The newly passed Farm Bill, which includes an $8.7 billion cut to food stamps, received bipartisan support and now awaits President Obama‘s signature.
“We are pleased by the progress that we’ve seen,” Carney said last week of deliberations on the bill. “As you know, the president made clear last fall that this was something that he believed Congress needed to and could act in a bipartisan way to get done. Obviously we’re not there yet. Final legislation has not reached his desk. So we await that happening and hope it does. If the bill, as it is currently designed, reaches his desk, he would sign it.”
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In a statement released shortly after the Senate approved the law, President Obama applauded the “strong bipartisan vote.”
“As with any compromise, the Farm Bill isn’t perfect – but on the whole, it will make a positive difference not only for the rural economies that grow America’s food, but for our nation,” he said.
Members of the House had previously proposed a cut of either $20.5 billion or $39 billion to food stamps. Obama threatened to veto both of those proposals, but he has been silent regarding the impending $8.7 billion cut.
Only 15 states, plus Washington, D.C., will be affected by that cut, which targets a specific state-level policy sometimes used to calculate food stamp benefits. Up to 30% of the cuts could come out of New York state alone. New York Democratic Sen. Kirsten Gillibrand voted against the bill Tuesday.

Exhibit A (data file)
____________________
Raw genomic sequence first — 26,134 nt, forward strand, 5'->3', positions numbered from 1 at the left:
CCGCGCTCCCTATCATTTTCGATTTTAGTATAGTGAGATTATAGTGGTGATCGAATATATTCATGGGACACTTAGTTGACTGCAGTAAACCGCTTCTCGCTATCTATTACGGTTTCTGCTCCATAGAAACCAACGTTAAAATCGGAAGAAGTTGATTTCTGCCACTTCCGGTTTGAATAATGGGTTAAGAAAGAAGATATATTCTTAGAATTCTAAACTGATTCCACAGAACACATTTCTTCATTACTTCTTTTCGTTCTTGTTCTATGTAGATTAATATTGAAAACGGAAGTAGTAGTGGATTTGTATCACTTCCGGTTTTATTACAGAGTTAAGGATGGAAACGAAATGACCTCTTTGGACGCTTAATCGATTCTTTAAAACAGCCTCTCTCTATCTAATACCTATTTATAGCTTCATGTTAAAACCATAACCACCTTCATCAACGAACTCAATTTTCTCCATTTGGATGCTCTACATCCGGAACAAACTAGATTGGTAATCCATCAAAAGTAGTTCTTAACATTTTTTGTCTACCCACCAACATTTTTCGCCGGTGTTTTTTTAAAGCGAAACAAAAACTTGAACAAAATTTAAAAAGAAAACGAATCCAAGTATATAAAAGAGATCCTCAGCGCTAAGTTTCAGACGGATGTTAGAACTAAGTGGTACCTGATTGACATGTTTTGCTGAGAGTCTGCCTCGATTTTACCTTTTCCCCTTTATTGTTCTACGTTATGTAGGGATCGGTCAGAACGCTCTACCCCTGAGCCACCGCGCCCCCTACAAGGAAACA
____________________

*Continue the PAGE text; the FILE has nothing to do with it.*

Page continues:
As previously reported by NewsOne, doctors are warning that if Congress cuts food stamps, the federal government could be socked with bigger health bills. Maybe not immediately, they say, but over time if the poor wind up in doctors’ offices or hospitals as a result.
Among the health risks of hunger are spiked rates of diabetes and developmental problems for young children down the road.
The doctors’ lobbying effort comes as Congress is working on a compromise farm bill that’s certain to include food stamp cuts. Republicans want heftier reductions than do Democrats in yet another partisan battle over the government’s role in helping poor Americans.
Food stamps, known as the Supplemental Nutrition Assistance Program, or SNAP, feed 1 in 7 Americans and cost almost $80 billion a year, twice what it cost five years ago. Conservatives say the program spiraled out of control as the economy struggled and the costs are not sustainable. They say the neediest people will not go hungry.
The health and financial risks of hunger have not played a major role in the debate. But the medical community says cutting food aid could backfire through higher Medicaid and Medicare costs.
“If you’re interested in saving health care costs, the dumbest thing you can do is cut nutrition,” said Dr. Deborah Frank of Boston Medical Center, who founded the Children’s HealthWatch pediatric research institute.